Please be aware that some programs and video content are temporarily unavailable, as the CEMM transitions to a new website. This content will be available soon but if you have any questions or concerns please contact us here

Real Patient: Herniated Disc


I suspect that I had an injury to my back roughly about four-and-a-half to five years ago. That was in my first career field, which was air transportation.

In that career field, it’s very stressful on my body because of the amount of manual labor that has to get done. What we do is we upload cargo and download cargo from the aircrafts. A lot of the times you’re using fork lifts, but the majority of it is pushing the pallets on and off the aircraft, which does create a lot of stress on my body. Which irritated a lot, which started my back problem.

The doctor stated that it’s probably from the sciatic nerve that was in my lower back because there was a little bit of arthritis that built up back there from the amount of work that I had done in the past. So I did roughly about two months of physical therapy, and he put me on some pain medication to help deal with the calming the nerve down. So it was a nerve medication that he prescribed.

Just wasn’t getting any better at that point. So I went back in to see the PCM to see what else we might be able to do. And he suggested that we get an MRI done and x-rays just to look at the spine and see what all was going, what all was happening with the nerves and the discs that are back there.

So the MRI’s and the x-ray showed that I had a herniated disc in my L5-S1. It’s kind of like a, if you look at a jelly donut, it has the jelly that’s in the inside of the donut, and what had happened is if you press on that jelly donut, the jelly will actually come out of the side wall of the donut. So if you look at that as like your disc, inside of your disc you have that gel, it’s almost like a gel. And when that comes out and protrudes from that disc, that irritates the nerve and pushes on the nerve. Which creates the pain down the leg on the sciatic nerve.

So the next process that I went through was the radio frequency ablation. Which is where they take the needle and they find where the nerve is at, they put the needle there, and then it’s kind of like burning the nerves. So, the nerve will not send the signal to the brain that there is pain. So I had six injections with the radio frequency ablation. Three on the left side and three on the right side. And with the amount of disc, the amount of less disc that was there, it kind of helped out for about six months.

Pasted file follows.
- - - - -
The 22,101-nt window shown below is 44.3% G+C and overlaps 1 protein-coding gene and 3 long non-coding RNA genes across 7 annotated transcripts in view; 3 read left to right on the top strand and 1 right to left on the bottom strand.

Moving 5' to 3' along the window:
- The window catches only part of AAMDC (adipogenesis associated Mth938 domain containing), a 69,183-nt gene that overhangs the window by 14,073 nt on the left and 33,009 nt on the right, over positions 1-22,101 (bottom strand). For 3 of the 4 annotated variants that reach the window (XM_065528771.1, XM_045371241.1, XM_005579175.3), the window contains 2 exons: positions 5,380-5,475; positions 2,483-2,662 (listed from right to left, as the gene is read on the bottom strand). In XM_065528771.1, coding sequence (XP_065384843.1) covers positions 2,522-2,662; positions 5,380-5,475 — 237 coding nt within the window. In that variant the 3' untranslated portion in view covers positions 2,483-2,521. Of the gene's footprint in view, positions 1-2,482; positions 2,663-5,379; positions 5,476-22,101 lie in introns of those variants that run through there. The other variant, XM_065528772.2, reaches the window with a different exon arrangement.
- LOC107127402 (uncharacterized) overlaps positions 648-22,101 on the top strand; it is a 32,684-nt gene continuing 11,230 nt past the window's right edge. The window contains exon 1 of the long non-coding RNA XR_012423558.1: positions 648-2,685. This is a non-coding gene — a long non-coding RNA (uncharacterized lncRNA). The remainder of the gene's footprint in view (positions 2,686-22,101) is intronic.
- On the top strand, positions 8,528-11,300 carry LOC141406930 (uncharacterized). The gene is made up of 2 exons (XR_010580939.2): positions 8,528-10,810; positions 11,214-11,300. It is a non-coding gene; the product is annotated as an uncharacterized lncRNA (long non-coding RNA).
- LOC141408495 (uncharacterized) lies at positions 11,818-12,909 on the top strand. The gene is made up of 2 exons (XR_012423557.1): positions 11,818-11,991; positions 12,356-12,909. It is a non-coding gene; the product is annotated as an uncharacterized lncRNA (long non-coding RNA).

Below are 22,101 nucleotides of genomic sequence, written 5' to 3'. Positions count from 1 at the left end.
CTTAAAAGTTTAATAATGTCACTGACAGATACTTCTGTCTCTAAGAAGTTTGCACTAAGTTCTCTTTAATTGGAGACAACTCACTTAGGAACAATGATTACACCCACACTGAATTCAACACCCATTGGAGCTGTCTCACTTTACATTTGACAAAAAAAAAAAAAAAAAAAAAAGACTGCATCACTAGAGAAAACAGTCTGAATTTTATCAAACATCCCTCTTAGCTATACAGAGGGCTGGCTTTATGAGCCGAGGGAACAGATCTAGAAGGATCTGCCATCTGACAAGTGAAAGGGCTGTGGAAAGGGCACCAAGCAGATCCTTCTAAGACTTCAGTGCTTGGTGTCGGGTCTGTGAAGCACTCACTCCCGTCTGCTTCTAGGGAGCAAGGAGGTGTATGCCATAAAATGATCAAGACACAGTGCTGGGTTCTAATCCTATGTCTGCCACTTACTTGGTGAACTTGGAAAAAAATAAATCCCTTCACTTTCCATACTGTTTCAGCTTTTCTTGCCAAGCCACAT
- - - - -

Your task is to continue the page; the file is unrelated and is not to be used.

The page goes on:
I went in the day of my surgery for the open discectomy. I had my IV injections, I was laying in the bed, and the doctor actually came in and mentioned to me that he had been thinking about my case all weekend. And right at the last minute, he was suggesting that instead of doing the open discectomy, because of the amount of scar tissue that was already back there, that this open discectomy might not resolve a lot of my issues. So then he kind of gave me a second option of a lumbar spinal fusion.

Now with a lumbar spinal fusion would actually create two rods and then a spacer that would go in place of my disc that would lift up, lift up my spine a little bit to create that, create that disc for the most part. It would actually fuse the disc together so that I wouldn’t have a lot of the compression on the nerves anymore.

The effect on my wife was very stressful for her. Knowing with everyday activities that we do with our children and with everything, with cooking breakfast, to getting the kids ready, to taking care of them, to feeding the babies, it was a lot on her. And I’m very thankful that she stayed positive, and we both were able to work through this. And knew there was going to be a positive outcome.

You know, after surgery I got right up. They wanted you to walk around, I started walking around. I’m doing everyday, every normal everyday activities. I just had my appointment yesterday, which he cleared me for, you know, going back to swimming that I’m trying to do to build up my cardio. To you know, he said I could start a lot more walking and maybe try a little bit of running.

Everyday life from fitness to my health, you know, all that has to change because, you know, especially with nutrition. Whatever you take in your body, it’s what you’re going to be putting out. So you want to make sure you put in the healthy foods and you’re exercising. And for me being able to recover and go back to my normal, I would say normal life, has been a great help and the surgery has done numerous things for me and has uplifted me spiritually and positively.

I feel optimistic about the future in every aspect of my life. In my career, my family, my education, just because now not dealing with the pain that I’m going, that I was going through. And now have that clear mind to be able to push forward is definitely positive for me.

Stay consistent with your primary care manager. Work hand-in-hand with them. Go in when you notice something is wrong early rather than putting it off. Understand that you have to take care of yourself is going to be priority because you can’t accomplish the mission if you can’t take care of yourself.